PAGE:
• What you’ve learned. Have you taken any specific courses? Been trained by professionals? Learnt on the job?
  • ALL of your experience. List all of the jobs you’ve had in the past, including part-time and voluntary positions.

Using all of the above take a step back and look at the list you’ve created.

What skills, experiences and knowledge fields stand out?

Which ones are unique to you (or difficult to find)?

If you can’t find one unique thing that shines through, perhaps you can find a unique and uncommon combination of things?

2. Tailor Your USP.

Once you’ve decided what skills you think differentiate you from others, it’s time to tailor your USP to the job you’re applying for.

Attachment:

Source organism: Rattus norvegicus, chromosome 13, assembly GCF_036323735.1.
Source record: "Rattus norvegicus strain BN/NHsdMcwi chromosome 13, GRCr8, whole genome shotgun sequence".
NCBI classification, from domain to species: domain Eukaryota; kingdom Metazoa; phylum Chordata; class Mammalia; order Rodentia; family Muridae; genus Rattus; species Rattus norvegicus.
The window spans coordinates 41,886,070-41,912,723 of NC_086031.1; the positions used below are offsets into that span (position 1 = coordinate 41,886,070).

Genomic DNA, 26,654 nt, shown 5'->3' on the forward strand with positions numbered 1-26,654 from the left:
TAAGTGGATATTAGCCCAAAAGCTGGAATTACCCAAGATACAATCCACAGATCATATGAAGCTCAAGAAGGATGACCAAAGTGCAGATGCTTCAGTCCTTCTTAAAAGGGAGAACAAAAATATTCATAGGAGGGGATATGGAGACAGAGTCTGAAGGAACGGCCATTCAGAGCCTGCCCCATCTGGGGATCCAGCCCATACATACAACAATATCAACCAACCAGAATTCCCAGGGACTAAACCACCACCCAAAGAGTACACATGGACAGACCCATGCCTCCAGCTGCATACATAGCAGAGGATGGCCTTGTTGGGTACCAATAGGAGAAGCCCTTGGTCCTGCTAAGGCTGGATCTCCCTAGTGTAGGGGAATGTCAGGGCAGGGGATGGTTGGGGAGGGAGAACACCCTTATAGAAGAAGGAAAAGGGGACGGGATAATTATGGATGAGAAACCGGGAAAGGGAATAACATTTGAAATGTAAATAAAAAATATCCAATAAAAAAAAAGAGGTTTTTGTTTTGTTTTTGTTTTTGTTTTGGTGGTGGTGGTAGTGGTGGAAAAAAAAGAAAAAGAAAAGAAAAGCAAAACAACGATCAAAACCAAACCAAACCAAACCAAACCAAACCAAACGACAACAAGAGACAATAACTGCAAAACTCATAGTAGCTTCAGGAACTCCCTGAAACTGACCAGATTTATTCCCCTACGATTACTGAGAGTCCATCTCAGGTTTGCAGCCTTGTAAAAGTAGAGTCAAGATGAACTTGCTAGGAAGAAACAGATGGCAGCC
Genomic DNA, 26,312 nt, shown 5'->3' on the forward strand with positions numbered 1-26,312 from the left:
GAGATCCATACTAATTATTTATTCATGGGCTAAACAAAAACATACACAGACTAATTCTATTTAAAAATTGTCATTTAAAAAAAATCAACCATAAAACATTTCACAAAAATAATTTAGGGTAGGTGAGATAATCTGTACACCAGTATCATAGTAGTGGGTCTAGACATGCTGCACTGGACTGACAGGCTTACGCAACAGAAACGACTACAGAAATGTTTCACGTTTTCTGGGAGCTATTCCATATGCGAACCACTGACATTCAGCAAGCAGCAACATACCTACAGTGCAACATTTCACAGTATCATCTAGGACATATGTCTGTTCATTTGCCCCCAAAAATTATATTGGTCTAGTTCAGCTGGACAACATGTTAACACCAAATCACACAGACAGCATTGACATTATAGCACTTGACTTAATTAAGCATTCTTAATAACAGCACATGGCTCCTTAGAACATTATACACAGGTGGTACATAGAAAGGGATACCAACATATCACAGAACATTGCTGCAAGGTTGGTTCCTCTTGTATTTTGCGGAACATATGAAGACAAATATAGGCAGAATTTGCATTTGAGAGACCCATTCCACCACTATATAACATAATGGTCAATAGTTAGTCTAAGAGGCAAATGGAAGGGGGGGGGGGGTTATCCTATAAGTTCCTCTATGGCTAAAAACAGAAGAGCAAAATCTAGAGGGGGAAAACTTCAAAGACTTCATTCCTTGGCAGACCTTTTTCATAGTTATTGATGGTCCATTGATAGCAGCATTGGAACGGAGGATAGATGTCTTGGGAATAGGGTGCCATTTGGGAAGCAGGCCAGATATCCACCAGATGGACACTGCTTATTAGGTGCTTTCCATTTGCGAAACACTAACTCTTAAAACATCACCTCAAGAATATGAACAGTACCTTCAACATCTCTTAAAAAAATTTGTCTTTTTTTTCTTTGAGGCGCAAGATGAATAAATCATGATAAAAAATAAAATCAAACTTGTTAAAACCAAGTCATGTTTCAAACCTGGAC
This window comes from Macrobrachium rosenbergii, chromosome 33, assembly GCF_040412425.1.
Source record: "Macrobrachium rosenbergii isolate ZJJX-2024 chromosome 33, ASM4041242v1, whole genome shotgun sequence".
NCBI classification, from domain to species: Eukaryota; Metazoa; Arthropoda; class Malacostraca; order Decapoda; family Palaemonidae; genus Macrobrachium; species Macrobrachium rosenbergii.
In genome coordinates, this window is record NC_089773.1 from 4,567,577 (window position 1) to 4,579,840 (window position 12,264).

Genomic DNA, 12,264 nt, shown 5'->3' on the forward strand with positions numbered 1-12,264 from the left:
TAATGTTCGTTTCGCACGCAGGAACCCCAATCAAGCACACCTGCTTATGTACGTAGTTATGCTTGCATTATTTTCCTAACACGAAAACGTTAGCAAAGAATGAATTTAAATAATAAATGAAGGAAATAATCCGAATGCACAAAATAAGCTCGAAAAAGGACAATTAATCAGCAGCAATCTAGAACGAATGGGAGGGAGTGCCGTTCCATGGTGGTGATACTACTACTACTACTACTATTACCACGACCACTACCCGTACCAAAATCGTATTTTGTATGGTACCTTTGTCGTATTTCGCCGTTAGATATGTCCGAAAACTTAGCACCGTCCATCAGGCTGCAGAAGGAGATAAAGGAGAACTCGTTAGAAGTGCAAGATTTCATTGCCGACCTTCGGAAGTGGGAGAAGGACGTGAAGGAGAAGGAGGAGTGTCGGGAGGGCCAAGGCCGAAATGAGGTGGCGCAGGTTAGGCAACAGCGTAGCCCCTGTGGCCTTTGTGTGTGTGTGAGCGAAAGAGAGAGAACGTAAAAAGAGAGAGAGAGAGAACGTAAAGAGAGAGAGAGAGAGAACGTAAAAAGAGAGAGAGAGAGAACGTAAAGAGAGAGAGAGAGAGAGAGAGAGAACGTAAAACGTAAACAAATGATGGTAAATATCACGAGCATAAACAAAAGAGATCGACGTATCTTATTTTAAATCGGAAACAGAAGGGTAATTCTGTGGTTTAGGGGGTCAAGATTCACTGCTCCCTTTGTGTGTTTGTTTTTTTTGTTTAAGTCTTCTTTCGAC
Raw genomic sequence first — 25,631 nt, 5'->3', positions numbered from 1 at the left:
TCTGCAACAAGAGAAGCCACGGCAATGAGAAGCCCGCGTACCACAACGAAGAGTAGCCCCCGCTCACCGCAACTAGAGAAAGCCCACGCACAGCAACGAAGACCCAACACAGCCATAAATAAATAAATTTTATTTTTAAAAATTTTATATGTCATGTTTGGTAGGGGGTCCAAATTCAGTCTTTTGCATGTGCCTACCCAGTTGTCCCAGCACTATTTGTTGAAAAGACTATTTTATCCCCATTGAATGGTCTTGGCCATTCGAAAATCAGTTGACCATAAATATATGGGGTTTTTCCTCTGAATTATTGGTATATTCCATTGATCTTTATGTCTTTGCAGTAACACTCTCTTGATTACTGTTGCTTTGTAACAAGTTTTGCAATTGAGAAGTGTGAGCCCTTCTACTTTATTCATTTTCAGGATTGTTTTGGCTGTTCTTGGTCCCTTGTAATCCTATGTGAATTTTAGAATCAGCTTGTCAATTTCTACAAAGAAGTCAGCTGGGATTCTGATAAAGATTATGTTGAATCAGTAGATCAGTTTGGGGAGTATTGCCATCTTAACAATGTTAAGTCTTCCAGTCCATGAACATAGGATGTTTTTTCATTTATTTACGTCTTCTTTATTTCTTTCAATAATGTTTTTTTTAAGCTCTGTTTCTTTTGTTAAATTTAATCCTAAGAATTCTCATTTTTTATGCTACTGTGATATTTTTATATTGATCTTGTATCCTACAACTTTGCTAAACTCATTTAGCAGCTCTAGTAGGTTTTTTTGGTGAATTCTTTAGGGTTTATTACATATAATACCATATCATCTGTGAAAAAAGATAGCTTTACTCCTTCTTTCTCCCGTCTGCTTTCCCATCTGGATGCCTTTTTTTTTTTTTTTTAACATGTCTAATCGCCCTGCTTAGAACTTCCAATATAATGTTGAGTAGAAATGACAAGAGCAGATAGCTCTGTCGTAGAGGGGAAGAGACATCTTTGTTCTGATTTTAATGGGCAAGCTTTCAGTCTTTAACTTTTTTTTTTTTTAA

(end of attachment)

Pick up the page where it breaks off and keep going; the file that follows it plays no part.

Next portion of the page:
Then cross reference them against all of the requirements outlined in the job description.

If any match, use them as the focus of that application (mention them on your cover letter, CV and in the interview).

You Should Consider the Following…

  • What are the company’s values, ethics and culture? You want to portray yourself as someone who’d fit in well.
  • Which skills, knowledge and experience would be relevant to the industry? Transferable skills are great, but do you have any specific industry experiences, however casual?
  • What about the position? Which skills are essential and which are desirable?

It’s really important to consider everything about the company so that you don’t mix up your message.

There’s no point boasting about your ruthless sales ability if you’re applying for an irrelevant admin job.

3. Focus on the Benefits.

Put simply, employers want to know one thing about their job candidates: how will you benefit them?

  • How much money will you bring in? 
  • What will your return on investment be?
  • Are you worth the time, hassle and money?